There are other forms of power in addition to political. Economic power has a major influence on how political power is distributed, or not distributed, as the case may be. The representative form of democracy seems a reasonable balance for many people because a more direct form would require more of their time and energy, while they have precious little to spare beyond work, family, and rest. That is, the profit-taking, image-making, soul-consuming, system of money, compromise, and exploitation, demands everything. It is like Donald Trump talking over everyone while saying nothing worth hearing. The scramble for dollars talks over our civic voices and only demands more. That is why I propose a basic income for residents of Minneapolis. (Perhaps paid out in a municipal, block-chain, crypto-currency that can only be spent in Minneapolis, or converted to US currency, but that is another conversation.) The explicit rationale for the Minneapolis Basic Income (MBI) is to give people a break from the demands of the bosses and bankers. Encourage residents to use the MBI at local businesses, but also to think of the MBI as time. Time to participate in civil functions of our city. Primarily, learning about the issues, interacting with elected officials, voting, and volunteering. It is a pay-it-forward mechanism. We all share a bit of the money in the city, and we channel that positive financial transaction into doing something good for the city every resident calls home.
Implementing the dispersed power system in Minneapolis is a huge task. At first analysis, we are talking about 7 new Community Councils, in addition to those that already exist. We propose to move forward incrementally and expeditiously beginning with creation of a CPAC and establishing community control of MPD. The coordination of existing Land Trusts in Minneapolis with new Trust(s), through the Housing and Land use council. As CPAC works to remove violent cops from MPD, the Health and Healing council and MUPS will be organizing community groups to take responsibility for calls previously handled by police. Mental health crises, domestic disputes, and others that can be better de-escalated by unarmed civilians and caregivers. The Land Trust and MUPS will be joined by Agriculture and Food to expand urban agriculture and work with nearby forms to bring in larger crops. Of course, Minneapolis Public Schools, Public Works and Infrastructure, and Budget, Estimation, and Taxation would still be in operation. Taking control of a city is no small task.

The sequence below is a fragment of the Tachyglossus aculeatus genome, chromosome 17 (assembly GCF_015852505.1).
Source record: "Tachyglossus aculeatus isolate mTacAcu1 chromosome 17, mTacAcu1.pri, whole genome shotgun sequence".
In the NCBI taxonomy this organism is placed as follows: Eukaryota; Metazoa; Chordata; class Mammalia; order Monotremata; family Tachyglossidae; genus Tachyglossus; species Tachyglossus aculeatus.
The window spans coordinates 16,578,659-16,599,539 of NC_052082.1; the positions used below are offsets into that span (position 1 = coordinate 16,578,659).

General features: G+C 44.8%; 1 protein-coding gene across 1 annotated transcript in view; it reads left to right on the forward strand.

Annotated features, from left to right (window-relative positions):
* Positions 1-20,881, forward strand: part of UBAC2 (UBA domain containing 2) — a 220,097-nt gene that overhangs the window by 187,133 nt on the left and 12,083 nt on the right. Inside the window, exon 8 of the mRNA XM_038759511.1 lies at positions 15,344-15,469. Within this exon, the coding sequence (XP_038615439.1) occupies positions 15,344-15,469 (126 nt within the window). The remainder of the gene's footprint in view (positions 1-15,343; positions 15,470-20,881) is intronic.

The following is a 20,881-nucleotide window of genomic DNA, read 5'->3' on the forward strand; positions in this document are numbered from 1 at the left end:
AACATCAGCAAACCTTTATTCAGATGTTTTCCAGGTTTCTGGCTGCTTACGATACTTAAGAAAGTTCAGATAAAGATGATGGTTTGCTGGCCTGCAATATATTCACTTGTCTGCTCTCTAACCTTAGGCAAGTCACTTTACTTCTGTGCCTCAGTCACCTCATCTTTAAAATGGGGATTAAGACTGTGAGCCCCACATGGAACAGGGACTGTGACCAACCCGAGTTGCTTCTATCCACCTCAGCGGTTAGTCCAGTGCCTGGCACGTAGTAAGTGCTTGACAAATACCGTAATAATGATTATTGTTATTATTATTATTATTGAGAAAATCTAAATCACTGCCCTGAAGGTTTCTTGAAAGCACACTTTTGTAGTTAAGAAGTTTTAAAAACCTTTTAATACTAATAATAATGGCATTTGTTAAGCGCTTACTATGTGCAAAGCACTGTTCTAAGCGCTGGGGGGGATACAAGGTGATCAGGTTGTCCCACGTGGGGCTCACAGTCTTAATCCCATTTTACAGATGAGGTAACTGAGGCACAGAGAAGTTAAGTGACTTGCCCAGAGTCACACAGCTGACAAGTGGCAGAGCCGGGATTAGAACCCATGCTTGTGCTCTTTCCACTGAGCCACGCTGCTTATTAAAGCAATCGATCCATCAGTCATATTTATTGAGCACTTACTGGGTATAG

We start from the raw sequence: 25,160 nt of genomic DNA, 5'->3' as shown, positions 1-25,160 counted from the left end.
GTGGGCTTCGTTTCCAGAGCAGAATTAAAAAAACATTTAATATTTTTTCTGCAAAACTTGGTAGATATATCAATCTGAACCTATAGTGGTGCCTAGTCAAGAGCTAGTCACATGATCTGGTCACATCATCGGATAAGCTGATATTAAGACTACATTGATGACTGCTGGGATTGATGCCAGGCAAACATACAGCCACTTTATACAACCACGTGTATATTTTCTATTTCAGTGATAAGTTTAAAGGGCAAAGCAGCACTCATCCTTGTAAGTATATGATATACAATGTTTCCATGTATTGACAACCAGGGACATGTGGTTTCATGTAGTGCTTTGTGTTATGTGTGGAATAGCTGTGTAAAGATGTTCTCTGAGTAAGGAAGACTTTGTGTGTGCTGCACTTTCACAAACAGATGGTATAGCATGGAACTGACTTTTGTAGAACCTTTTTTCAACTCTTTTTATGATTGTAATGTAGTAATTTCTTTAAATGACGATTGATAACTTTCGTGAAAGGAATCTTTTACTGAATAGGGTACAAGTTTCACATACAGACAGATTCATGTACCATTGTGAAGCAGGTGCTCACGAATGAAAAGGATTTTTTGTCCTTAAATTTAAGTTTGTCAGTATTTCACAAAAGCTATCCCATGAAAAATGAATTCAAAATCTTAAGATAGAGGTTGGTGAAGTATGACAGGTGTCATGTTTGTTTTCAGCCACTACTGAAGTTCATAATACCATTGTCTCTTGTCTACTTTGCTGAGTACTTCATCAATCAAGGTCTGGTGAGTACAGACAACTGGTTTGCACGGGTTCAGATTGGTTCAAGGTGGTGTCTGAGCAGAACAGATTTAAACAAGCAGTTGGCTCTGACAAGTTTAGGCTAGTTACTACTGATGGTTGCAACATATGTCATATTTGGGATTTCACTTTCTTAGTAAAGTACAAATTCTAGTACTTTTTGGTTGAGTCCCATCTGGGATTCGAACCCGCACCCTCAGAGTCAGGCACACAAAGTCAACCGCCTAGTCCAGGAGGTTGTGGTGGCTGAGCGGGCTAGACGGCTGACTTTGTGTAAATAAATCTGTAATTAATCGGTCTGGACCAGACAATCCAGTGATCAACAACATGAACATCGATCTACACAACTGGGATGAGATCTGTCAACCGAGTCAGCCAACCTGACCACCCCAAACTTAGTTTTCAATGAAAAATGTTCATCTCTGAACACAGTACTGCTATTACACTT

Depending on how each council is structured and how Districts or Wards are drawn, Minneapolis would have over 100 representative seats in an array of councils, Each council or board would have a relatively narrow focus and mission, but deep connection to the other city officials and cooperative agreements in place. I would encourage that different councils be elected on different schedules. For some, it may be appropriate to have annual confidence votes on the incumbent and hold a general election when they lose the confidence of their constituents. At Large members that run citywide for some seats should be included, as well. All these seats up for grabs in a city well-versed in ranked choice voting and known for effective social and political organizing. Let’s start with CPAC, see how it goes, and think about community control beyond police.